“We are sorry. Due to unforeseen circumstances caused by the current pandemic, we have to lay off x number of workers. While we can’t predict the specific duration, we expect the layoff to be temporary. It is our intent to recall all laid-off workers in the hopefully near future”.
Were you in this position on behalf of your company? Many companies had to lay off workers due to the pandemic. If you didn’t have to do so, you probably know someone who did.
Suppose this scenario later results in the following several months later: “We regret to inform you that, given the sustained impact of the pandemic-induced downturn, we are unable to recall you to your position at Company. Effective (insert date here) your employment with Company is hereby terminated”. Suppose this hypothetical company learns that one of the laid-off employees has sued on behalf of themselves and all others similarly situated (aka a class-action lawsuit), for age discrimination.
Wait. If a company takes a big hit from a pandemic-induced downturn and has to let go of workers, can that be age discrimination (or any type of discrimination)? How? Yes, it can be. Read on to see how… We have, as always (or usually) a real, live case example–just filed yesterday, as a matter of fact. The case is Penaloza v Kimberly Hotel, Inc. Here, in a nutshell, is what allegedly went down:
The Kimberly Hotel is a boutique hotel located in the heart of Manhattan, NY. Darci Fernandez Penaloza is 64 years old, and worked at the Kimberly as a housekeeper for 25 years. Ms. Penaloza received a letter from the hotel’s VP and General Manager on March 20, 2020 that she was being laid off from her job. On April 7, 2020, she received another notice that she was being laid off due to “unforeseen business circumstances prompted by the COVID-19 pandemic.”, that her layoff would be “temporary” but that the duration would be “impossible to predict” and that the hotel would “close temporarily”. In and of itself that type of occurrence was fairly common in March 2020 and not problematic legally.
The hotel re-opened in September 2020, but Ms. Penaloza was not recalled to her job. On November 10, 2020 Ms. Penaloza received another letter, advising her that she would not be recalled, that her “employment will terminate effective February 9, 2021”. The letter cited travel restrictions and lower hotel occupancy rates as the reason for her termination. This too would seem a very valid, plausible reason for a termination, but there’s more. The hotel terminated 30-40 other workers holding the same or similar positions (housekeepers, porters, dorrpersons, etc.) the majority of whom were over 40 years of age and had a significant amount of experience working at The Kimberly Hotel. The hotel again temporarily closed from December 13, 2020 to February 28, 2021, then reopened on March 1, 2021 and has since remained open. The hotel has still not recalled Ms. Penaloza to work, and the hotel allegedly hired other, younger, less experienced housekeepers once occupancy rates started to rebound. The hotel’s General Manager and VP allegedly said he was “cleaning house”.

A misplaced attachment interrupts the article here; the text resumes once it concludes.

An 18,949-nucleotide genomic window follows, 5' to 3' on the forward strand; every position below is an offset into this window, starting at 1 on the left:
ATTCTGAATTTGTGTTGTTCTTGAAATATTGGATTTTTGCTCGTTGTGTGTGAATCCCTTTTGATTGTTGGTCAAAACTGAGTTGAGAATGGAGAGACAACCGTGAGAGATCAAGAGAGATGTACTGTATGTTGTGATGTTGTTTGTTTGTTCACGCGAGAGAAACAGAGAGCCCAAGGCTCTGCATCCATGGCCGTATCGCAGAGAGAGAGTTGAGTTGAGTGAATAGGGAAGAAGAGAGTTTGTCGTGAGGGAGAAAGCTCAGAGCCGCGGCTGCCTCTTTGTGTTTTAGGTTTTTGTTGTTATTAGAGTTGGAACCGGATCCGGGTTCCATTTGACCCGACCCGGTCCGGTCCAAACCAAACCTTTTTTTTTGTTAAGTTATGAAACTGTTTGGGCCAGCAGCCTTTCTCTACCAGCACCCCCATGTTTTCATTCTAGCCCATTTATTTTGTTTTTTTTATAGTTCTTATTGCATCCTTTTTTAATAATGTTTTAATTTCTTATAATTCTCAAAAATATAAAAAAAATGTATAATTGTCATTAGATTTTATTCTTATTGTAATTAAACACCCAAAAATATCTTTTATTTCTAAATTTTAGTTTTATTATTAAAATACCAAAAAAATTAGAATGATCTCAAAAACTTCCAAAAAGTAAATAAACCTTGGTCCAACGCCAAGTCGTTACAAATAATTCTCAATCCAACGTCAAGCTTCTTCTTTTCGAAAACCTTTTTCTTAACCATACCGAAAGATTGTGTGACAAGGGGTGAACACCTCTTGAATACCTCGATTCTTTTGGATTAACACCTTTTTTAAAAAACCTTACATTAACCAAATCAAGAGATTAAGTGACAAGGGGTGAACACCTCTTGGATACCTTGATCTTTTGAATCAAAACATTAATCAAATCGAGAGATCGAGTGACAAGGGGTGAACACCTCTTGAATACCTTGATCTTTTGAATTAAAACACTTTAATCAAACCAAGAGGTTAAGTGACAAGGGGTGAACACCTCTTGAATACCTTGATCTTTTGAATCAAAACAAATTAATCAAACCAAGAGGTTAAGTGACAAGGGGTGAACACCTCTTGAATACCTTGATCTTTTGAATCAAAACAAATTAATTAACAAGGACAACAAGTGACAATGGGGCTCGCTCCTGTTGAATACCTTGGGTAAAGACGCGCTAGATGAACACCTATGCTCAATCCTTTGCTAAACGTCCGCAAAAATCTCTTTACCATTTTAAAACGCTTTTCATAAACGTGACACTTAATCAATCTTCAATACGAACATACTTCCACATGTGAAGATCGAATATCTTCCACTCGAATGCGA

(Now, I can’t resist pointing out word choices and ironies, so I’m just going to say it: The hotel wanted to clean house by firing housekeepers? Just sayin’…)
Anyway, Ms. Penaloza filed a class-action lawsuit on behalf of herself and others similarly situated, alleging age discrimination under the federal Age Discrimination in Employment at (ADEA), the New York State Human Rights Law, and the New York City Human Rights Law. It’s very early in the case, so right now we just have the allegations from Ms. Penaloza. We haven’t heard from the hotel yet. With that said, however, the Kimberly Hotel is not in a great position right now. Yes, a business has a right to fire employees. Yes, during a pandemic that the world hasn’t seen in over 100 years, one that induces a recession that many experts say is more severe than the previous one, many businesses had no choice but to terminate employees. Isn’t filing a lawsuit against such an employee like kicking someone when they’re already down?
Here’s the problem. Anti-discrimination laws, employment laws, in fact, most laws, were not — and are not– on hold during a pandemic. Assuming the allegations in the case are all true, most of the employees who were terminated were over 40 and they were replaced with younger employees. That’s age discrimination. An employer cannot hide behind the pandemic and use it as a reason to do something illegal. At best, that looks and sounds like an employer that did not think its actions through, did not consider its legal obligations or seek legal counsel regarding the legal implications. At worst, it looks and sounds a lot like an employer effectively seeking to profit from a pandemic, which, if it happened, is truly despicable.
If you find yourself having to terminate employees during a recession, a pandemic, or both, remember: You still have obligations under federal and state employment laws. Your legal obligations are not on hold during a pandemic or a recession (or both). If any of your employment practices have an adverse impact on a disproportionate number of employees in one or more classes protected under federal, state, or local employment laws, those practices will leave you open to discrimination claims.
Sounds like The Kimberly Hotel needs to some more housekeeping…
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